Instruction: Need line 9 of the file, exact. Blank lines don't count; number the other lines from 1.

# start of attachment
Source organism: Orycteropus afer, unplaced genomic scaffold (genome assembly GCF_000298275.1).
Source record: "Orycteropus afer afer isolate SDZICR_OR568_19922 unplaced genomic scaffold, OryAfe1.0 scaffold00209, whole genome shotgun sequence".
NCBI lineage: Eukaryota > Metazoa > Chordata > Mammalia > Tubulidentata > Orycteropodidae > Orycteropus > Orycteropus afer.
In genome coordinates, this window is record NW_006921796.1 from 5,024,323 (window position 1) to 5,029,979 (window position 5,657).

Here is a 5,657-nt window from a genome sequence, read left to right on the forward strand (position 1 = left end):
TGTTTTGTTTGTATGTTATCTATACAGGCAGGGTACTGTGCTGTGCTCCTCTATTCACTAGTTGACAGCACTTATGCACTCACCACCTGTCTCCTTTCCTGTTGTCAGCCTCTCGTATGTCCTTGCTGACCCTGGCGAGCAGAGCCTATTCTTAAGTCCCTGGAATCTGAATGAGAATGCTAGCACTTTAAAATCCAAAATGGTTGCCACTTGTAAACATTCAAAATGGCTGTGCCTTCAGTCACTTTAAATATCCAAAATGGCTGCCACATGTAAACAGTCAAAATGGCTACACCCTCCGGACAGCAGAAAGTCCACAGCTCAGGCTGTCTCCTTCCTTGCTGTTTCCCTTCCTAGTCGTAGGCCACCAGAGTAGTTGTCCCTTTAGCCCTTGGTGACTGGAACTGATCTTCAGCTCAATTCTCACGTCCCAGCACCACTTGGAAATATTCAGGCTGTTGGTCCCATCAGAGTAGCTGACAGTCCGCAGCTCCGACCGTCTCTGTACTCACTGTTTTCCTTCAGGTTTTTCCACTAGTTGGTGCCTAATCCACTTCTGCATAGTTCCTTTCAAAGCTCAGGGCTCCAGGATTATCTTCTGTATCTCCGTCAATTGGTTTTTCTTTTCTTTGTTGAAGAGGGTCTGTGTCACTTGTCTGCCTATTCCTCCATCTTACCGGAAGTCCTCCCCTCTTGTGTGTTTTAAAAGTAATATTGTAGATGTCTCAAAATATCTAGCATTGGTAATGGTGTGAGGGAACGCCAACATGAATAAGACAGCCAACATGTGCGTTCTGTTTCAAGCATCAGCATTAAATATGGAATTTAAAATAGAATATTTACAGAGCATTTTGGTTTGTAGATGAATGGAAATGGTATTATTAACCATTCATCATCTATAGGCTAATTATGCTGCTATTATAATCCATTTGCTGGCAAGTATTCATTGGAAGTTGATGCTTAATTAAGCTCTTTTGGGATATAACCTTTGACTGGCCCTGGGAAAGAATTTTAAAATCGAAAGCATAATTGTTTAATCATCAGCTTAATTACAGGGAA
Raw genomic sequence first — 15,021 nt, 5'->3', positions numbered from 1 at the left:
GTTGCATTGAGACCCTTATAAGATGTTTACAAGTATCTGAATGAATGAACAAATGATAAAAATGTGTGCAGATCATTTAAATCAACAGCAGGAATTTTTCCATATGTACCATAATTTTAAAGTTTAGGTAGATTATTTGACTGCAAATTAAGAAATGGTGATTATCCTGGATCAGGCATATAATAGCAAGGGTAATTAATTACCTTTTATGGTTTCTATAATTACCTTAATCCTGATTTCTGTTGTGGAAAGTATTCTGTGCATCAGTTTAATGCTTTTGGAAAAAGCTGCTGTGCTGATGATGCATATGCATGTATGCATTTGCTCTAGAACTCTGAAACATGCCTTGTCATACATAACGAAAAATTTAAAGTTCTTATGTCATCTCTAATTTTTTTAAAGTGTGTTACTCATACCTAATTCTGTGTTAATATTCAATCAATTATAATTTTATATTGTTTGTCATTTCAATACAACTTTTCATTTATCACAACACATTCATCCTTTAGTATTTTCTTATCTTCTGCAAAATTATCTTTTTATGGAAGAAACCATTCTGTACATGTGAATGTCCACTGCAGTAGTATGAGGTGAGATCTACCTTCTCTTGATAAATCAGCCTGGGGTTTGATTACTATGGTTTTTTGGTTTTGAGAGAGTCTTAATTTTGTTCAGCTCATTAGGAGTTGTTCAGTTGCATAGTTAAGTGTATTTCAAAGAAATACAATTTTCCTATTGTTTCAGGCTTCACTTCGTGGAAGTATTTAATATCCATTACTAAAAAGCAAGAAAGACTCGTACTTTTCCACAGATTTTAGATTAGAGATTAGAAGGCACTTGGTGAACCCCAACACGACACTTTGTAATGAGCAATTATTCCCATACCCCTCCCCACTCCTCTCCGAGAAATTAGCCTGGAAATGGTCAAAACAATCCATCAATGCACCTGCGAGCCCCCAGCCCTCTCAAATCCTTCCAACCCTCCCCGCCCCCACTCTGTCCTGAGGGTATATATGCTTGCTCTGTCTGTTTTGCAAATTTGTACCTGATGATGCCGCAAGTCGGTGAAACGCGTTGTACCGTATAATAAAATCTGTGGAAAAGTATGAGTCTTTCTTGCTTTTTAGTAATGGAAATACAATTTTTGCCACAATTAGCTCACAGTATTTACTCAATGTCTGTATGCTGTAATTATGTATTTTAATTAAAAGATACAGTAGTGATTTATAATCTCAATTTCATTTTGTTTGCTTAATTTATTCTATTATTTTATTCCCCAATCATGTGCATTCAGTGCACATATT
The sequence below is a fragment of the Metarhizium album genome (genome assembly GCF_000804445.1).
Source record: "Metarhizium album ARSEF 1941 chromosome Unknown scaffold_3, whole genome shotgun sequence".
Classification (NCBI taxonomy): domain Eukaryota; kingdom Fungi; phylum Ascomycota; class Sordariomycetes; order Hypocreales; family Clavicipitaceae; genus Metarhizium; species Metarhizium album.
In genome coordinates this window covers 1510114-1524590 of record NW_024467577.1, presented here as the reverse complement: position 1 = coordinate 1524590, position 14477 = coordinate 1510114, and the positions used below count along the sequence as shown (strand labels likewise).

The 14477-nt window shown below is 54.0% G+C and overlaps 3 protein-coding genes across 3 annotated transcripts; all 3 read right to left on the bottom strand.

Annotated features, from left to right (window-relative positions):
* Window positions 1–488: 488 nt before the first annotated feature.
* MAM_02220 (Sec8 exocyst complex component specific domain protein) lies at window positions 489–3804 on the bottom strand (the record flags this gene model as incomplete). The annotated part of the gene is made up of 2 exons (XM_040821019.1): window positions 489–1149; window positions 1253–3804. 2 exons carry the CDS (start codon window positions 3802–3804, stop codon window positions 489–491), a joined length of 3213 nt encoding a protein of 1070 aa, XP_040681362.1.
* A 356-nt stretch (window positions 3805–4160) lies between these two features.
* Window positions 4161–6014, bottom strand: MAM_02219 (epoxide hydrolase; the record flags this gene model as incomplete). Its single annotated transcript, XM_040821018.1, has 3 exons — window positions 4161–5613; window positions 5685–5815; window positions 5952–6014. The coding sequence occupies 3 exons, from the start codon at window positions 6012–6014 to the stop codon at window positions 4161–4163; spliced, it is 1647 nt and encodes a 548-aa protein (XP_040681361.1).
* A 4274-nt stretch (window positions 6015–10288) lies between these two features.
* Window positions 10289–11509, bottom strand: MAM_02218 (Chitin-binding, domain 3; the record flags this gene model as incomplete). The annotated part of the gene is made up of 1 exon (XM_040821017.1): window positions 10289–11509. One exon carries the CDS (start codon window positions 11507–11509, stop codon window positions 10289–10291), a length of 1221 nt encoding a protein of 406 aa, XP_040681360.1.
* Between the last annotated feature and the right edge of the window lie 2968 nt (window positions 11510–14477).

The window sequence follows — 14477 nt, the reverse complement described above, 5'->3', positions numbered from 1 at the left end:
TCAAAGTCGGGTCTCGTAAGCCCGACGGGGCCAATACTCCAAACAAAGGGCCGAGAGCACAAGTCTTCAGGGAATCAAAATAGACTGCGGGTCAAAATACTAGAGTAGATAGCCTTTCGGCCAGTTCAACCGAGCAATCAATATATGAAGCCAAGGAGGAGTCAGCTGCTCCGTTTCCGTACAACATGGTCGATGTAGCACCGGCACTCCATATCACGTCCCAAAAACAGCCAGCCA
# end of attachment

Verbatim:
The sequence below is a fragment of the Metarhizium album genome (genome assembly GCF_000804445.1).